“You also got exposure on how to start a conversation,” she said. “They gave us a sheet on conversation starters, how to introduce yourself, and when to use proper grammar and when it’s okay to be slightly less formal.”

When Padron’s students get jobs in the hospitality industry, he often hears from employers, “Your student spoke so well, they carried themselves so well,” he said. “When I hear that, I’m like a parent, shining.”

Younger students volunteer to serve at the dinners, which provides them a good window on what they’ll be experiencing the next year—as well as a running start at honing excellent etiquette. 

“You have to serve before you can sit,” Padron said.

Daniel Marquez served at the 2019 meal and was disappointed when the coronavirus caused the university to cancel lastyear’s event. Although he has years of experience, particularly waiting tables at his family’s restaurant, Acua e Farina in downtown Hayward, he still learned a great deal at the etiquette dinner.

“Every day, you learn, even if you’ve been in the industry for 20 years,” Marquez says. “There’s stuff I didn’t know…. table settings are placed with silverware starting from the left and going inside. There's so many forks and spoons and knives.”

“Etiquette is uncomfortableness. How you stand, bow, shake hands. You’re training yourself to act and look a different way.”

The evening begins with hors d’oeuvres, a chance for the students to confront head-on that most awkward of social scenarios.

“You’ll typically have a drink in one hand and someone comes over with tray of pot stickers,” Padron said. “How many should I take? How do I shake people’s hands? Where do I hold it? What do I do?”

If they’re uncomfortable, that’s all right. 

“I want them to be uncomfortable to get to comfort,” Padron said. “Etiquette is uncomfortableness. How you stand, bow, shake hands. You’re training yourself to act and look a different way.”

Padron prepares the students with a PowerPoint showing the right way to hold silverware (never in a fist), the right way to put peas on the fork (with a knife), how to use a napkin (in the lap, not as a bib) and how to signal servers you’re done (by placing silverware at 4 o’clock).

Arora recalls some other tips, like “BMW”: Your bowl is on the left, your meal is in the middle, and your water is on the right. (That helps keep you from inadvertently drinking from your neighbor’s glass.)

Once seated, the students are treated to a menu befitting a fancy occasion. Highlights from last year include bacon-wrapped water chestnuts, pappardelle pasta with autumn vegetables, caprese salad, sliced tenderloin with rice pilaf and lemon zest asparagus and, to top it off, a chocolate Grand Marnier cake.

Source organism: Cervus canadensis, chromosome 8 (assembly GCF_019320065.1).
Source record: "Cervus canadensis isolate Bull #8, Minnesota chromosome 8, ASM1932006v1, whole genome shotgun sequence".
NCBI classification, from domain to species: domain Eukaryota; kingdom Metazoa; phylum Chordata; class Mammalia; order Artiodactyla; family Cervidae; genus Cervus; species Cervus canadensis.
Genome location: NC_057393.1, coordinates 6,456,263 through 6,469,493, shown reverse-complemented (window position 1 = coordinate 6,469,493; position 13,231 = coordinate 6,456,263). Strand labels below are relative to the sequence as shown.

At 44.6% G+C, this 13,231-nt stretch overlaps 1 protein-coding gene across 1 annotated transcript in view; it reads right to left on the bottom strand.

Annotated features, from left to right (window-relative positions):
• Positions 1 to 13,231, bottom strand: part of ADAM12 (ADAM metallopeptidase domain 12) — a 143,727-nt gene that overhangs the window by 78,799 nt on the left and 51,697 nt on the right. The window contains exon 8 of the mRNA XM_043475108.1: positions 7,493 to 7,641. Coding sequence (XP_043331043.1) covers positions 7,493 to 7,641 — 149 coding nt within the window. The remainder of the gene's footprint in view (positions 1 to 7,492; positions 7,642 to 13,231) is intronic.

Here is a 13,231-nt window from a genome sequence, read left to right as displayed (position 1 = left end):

Throughout the meal, Padron will walk around the room and offer commentary. His biggest peeve? When students take their phones out.

“It’s one of the things I require in the meal, that the phone is not on the table,” he said. “It’s very difficult for them. This is a three-hour meal from 5-8 pm.”

He doesn’t directly shame anyone. Instead, if he sees it, he’ll return to the podium after his rounds and say, “I saw some cellphones out. I want you to understand: That means your cellphone is more important than the people around you.”

“They want to crawl under the table when I say it,” he said. 

Thomas Padron’s Tips for Excellent Etiquette:

  • Toasting: Don’t clink glasses. “That’s considered rude in Europe. It’s acceptable here, but I like to use the European rules.”
  • Napkins: “This is the thing that everybody does wrong. They put it on their chair. Why would you put the thing you put on your mouth and face, where you put your butt?” Instead, if you have to leave the table, place the napkin on the back of the chair or to the left side of the plate. “The key thing is folding it up. It signals the wait staff that you’re coming back.”
  • When to Eat: “Nobody eats until everything is put down.”
  • Elbows: The general rule is to keep elbows off the table, but some cultures and regions of the U.S. allow it. Pick up cues from your host.
  • Forks: Keep your fork in your left hand. That’s the European style. Right-handed fork use has become so commonplace—even what Padron calls the “zig zag” maneuver of cutting with the right hand and then switching to the fork—that it’s permissible. But, Padron says, “My goal is, the entire meal is all European. You can’t go wrong with the European rules.”
  • Conversation: Keep the conversation balanced between all guests, including everyone. Ask people’s interests; if one person goes on too much, ask others for their perspective.